Well yes, my Mum is my Mum, she is not trained in aircraft safety and accept that she was with me is no more responsible for me than any other passenger on the aircraft.

I am 22 years old and deafblind I would appreciate being treated like an adult and an individual and for one to just offer the reassurance and assistance where need be, especially on a 12 hour night flight. What if I needed the toilet and my Mum was asleep? What if my Mum was in the toilet and I needed help?  It is not my mother’s responsibility. 

Every passenger's safety on a plane is the responsibility of the airline, every flight begins with a safety announcement yet I was not considered, no thought was given at all.

The crew were very concerned about the passengers beside me having a broken TV, so much so they upgraded them, I couldn't see to know if my TV worked!

I was 'forgotten.' 

The two adults to my left with the toddler received a lot of assistance and his parents were right there and fully responsible for him.  Mighty special I felt! 

If an elderly couple appeared on the plane, air crew would approach and speak with the individually or in any case just say, 'let us know if you need us,' they would not say 'you've got each other, help yourselves.' Contextually, this is the same as them placing full responsibility on my Mum. 

My Mum is not trained in aircraft safety. Quite frankly she's a passenger on a plane also, and shouldn't have look after her 22 year old daughter for 12 hours and nor do I want her to.

After making a complaint to the ‘rude steward another man came and spoke to my Mum and was apologetic, however, the damage was already done.

I could not wait to leave the aircraft and when I did I was confronted with a woman who was there to ‘assist’ she advised me I needed to wait for her and other passengers needing assistance.  I advised i wants to stretch my legs and I am glad she did as she was intending to take me through immigration which would have been completely unnecessary as I had a connecting flight again with Singapore Airlines so she should have known that.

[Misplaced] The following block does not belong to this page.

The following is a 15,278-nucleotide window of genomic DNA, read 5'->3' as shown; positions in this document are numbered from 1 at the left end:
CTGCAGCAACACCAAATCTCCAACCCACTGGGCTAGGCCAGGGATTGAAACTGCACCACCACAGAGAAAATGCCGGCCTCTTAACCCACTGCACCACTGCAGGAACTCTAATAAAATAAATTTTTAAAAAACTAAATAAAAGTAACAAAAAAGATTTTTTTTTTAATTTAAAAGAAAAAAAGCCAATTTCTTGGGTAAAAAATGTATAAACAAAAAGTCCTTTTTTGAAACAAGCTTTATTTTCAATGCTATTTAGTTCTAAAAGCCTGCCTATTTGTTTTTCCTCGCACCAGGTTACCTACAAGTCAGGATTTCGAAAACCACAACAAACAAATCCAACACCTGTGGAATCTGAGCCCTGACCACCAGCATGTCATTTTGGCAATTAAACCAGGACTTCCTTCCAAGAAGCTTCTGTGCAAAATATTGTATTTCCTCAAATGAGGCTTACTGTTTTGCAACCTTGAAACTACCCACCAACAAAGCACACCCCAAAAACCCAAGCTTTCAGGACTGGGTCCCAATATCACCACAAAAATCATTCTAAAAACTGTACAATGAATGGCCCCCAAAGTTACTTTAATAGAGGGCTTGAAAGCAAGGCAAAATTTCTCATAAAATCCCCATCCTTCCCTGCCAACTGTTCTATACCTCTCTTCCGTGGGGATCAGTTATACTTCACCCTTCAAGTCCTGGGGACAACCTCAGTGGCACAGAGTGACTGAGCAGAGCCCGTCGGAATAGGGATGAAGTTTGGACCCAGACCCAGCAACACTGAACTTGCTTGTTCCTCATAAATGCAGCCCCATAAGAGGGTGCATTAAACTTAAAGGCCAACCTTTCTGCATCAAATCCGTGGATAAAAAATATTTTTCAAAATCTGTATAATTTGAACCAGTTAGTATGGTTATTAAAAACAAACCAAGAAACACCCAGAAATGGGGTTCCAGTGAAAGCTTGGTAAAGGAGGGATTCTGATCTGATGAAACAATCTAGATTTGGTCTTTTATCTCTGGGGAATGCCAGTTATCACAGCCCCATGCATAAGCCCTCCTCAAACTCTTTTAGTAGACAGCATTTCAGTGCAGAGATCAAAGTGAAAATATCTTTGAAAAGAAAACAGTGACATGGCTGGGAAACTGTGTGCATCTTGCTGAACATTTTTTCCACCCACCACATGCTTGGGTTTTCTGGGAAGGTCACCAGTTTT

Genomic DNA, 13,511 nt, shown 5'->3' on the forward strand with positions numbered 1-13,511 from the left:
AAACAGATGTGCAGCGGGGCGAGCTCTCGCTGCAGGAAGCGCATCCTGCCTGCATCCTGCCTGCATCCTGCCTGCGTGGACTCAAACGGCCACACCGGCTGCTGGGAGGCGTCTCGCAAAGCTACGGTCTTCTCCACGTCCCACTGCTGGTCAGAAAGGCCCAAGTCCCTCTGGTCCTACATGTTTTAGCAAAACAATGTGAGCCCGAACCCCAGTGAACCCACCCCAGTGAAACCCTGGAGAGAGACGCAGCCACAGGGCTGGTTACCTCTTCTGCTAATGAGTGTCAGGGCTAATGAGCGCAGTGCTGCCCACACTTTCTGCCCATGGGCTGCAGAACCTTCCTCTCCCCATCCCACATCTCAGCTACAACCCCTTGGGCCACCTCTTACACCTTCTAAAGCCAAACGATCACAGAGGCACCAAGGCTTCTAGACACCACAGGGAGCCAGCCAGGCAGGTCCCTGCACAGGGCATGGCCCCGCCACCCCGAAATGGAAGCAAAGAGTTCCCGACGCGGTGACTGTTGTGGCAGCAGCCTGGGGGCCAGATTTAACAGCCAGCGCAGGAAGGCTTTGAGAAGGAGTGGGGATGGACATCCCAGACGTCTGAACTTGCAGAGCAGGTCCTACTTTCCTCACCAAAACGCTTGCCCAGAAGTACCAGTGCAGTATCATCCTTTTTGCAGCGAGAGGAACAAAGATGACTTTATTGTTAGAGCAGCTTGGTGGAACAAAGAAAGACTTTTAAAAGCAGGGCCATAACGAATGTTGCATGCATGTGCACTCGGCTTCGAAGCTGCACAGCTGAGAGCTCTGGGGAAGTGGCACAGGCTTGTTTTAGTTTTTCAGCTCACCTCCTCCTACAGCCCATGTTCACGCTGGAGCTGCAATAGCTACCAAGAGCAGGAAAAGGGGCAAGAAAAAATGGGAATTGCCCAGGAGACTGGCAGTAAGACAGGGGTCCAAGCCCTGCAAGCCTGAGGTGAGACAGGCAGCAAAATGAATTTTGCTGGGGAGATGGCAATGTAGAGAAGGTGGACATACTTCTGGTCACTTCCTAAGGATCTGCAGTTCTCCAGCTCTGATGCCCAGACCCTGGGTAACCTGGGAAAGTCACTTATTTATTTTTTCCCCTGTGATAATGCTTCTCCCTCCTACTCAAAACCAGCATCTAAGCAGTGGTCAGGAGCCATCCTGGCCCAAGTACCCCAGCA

I dreaded the next flight after such poor service, however, it would seem word had gotten across about my needs and this time my Mum had her say right away, knowing how upset I was from the previous flight. 

This flight was the shorter of the two flights and thankfully my needs were considered.

I am not looking forward to flying with Singapore Airlines back to the UK, I believe there needs to be more disability awareness training particularly for those of us with hidden disabilities and sensory impairment on the whole it was not a pleasant experience.

Wednesday, 13 July 2016 15:11

Being an Usher Mum

Being an Ushers Mum. 

In 2011 I went for routine eye appointment and after a small discussion, the optician wanted to refer me for some tests. 

I immediately had an in house field vision test. Let's just say we know how that went !!

I was a little naughty and opened up the referral letter the optician wrote to my GP. 

I noticed the words Retinitis Pigmentosa. 

Never heard of it. I was a veterinary nurse so I understood quite a wide range of medical terms. 

So I did what most of us do. I went on good old Google. 

Maybe not the best of ideas as I was at a wedding that afternoon. It was a good job I had waterproof mascara on. 

I was shocked and then in denial. There was no way I had RP. Even though the more I read, the more it was like I was reading about my life. 

It felt like torture waiting for the tests, having those gruelling tests done and then waiting for the results. 

During that time I accepted what the outcome was. I knew deep down I had RP. Family and friends would tell me not to think the worst and that it was probably something less severe. 

If I'm honest I think I did the right thing preparing myself for the worst, as when I was diagnosed I felt more together than many people. Well on the outside anyway. 

Truthfully, I was devastated. I had 2 little girls, I had had my driving license taken away and my physically demanding job was in jeopardy. 

My main worry was my children.

Would I hurt them somehow?

Would I see them grow up?

Get married?

See my grandchildren?